Deviation into non-thought is to cling to the cessation of thought and the four formless meditations. Also, believing that because all phenomena are empty that there is neither good nor bad is to deviate into nihilistic prattle. If you hold onto emptiness as a voidness, it leads to attachment to the formless meditations. Instead of leading to liberation, this leads to rebirth in the formless realms. The description of the formless meditations sounds similar to the explanations of mahamudra, but these explanations are intended for a specific context and cannot be taken as universally valid.

Someone who has the complete realization of mahamudra, that person, who is unaffected by appearances, is not helped by virtuous actions nor harmed by unvirtuous ones. But for ordinary persons, who are bound by appearances to hold that all actions are devoid of kelp or harm is to fall into nihilism. It's the difference between a peacock who can eat poison, and a person, who cannot. The enlightened person is unaffected by the afflictive emotions. But as long as we are, we must distinguish carefully between virtue and non--virtue. As our realization grows, our understanding of karma grows more and more refined. There's a wide range of understanding of karma. Some are more obscured than others. Some believe there is no connection between actions and their results and no next life. People with this way of seeing things want happiness but lack an understanding of what brings happiness and are anxious in the face of what they see as a nihilistic view. But someone who understands the relation between actions and their results will be less self-centered, relaxed, and at ease. Someone who doesn't understand karma unwittingly brings about their own suffering. But someone who does, won't let themselves get carried away by afflictive emotions. It's the difference between driving during the day and driving at night without headlights.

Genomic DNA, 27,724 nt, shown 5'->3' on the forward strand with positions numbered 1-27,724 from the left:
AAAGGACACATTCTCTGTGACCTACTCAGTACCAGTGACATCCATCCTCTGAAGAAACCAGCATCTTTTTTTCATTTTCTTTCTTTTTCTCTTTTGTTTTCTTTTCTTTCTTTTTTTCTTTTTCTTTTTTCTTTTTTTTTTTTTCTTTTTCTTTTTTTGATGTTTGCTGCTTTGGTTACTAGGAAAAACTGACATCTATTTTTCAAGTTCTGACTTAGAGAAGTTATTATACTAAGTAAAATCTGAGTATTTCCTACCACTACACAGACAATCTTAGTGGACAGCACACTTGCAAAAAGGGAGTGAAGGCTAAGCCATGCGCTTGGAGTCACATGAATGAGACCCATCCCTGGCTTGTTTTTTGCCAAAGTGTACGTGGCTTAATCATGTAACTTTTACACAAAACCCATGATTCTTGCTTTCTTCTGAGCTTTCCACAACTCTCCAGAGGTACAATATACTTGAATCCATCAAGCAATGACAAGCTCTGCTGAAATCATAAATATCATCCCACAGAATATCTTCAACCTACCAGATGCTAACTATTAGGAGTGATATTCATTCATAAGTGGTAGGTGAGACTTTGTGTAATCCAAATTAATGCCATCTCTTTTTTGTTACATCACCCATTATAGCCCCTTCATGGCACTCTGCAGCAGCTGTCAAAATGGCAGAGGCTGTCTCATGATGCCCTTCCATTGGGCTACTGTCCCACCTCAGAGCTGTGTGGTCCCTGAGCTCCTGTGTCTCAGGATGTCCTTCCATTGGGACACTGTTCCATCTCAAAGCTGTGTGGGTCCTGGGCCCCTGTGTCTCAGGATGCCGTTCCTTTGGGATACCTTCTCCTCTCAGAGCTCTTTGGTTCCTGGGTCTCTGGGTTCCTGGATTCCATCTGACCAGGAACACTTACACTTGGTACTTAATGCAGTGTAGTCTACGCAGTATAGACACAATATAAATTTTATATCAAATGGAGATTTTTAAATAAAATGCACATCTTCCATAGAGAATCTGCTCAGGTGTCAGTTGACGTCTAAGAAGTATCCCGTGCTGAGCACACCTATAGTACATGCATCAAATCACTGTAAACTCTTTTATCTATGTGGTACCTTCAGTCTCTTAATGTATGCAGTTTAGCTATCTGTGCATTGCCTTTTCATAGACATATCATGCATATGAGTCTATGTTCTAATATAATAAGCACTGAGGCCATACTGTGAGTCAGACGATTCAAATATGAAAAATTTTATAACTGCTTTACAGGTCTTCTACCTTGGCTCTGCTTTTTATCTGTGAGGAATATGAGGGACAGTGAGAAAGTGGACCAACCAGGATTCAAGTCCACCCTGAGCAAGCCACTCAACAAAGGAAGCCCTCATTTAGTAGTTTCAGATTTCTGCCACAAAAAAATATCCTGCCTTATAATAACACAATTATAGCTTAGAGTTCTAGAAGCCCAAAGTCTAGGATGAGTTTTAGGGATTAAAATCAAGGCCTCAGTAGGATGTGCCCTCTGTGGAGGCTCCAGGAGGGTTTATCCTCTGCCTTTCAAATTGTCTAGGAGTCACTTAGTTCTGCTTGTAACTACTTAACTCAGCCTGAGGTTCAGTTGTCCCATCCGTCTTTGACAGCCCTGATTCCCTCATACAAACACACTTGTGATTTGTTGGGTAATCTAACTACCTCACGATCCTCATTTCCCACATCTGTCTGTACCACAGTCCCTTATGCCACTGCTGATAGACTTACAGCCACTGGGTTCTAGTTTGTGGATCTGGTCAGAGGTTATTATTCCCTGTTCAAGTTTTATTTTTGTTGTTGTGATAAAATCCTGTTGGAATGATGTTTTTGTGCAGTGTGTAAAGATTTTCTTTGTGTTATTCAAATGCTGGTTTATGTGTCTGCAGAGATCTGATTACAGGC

The manner of resting the mind fatigued by the concepts of duality is seeing ordinary mind as fresh, innate, and natural. Normally, when we relax our bodies, our minds are still spinning. What fresh means is resting in the present, without recalling the past or imagining the future. The innate primordial mind, means what the mind is and always has been. What it means to rest the mind as it is, is to sit down and letting the mind be as it is.

The next topic is the manner of sustaining the practice. I have given some instructions on the mind and you have contemplated them. But is also important to meditate on them. and cultivate the understanding one has. You might expect one will rest in the stainless, clear, immaculate nature of mind. But achieving this is quite difficult. And you might think, one could banish all conceptual thoughts, like a Buddha. But that doesn't seem to be the case. The Buddha has uninterrupted mindfulness. Whether or not you are free of afflictive emotions or not, one should train in being mindful of them and not letting them play out. Aversion is the foot of meditation, so you should give up attachment to worldly things. You don't need to live in a cave, but you should practice the dharma and not be chasing after worldly concerns. Devotion is the head of meditation, so you should supplicate the Kagyu masters from your heart. Watchfulness is the main part of meditation, so you should not stray from it. The activity of meditation is compassion, but you shouldn't teach until you have perfected your meditation. If you do, there is the danger that you will misguide others. There is a story about Phagmodrupa, who was studying with a Sakya Lama. Phagmodrupa related his experiences to him and the Sakya Lama said he had realized what needed to be realized. Later he related his experiences to Gampopa and he replied your experiences are worth less than this ball of tsampa I am eating, for it at least can fill my stomach. The armor of meditation is having a conscience and sense of shame. You should be the judge of your own conduct Others cannot judge, it must come from within. You shouldn't care about the opinion of others. If you see that you are lessening your afflictive emotions, you should rejoice.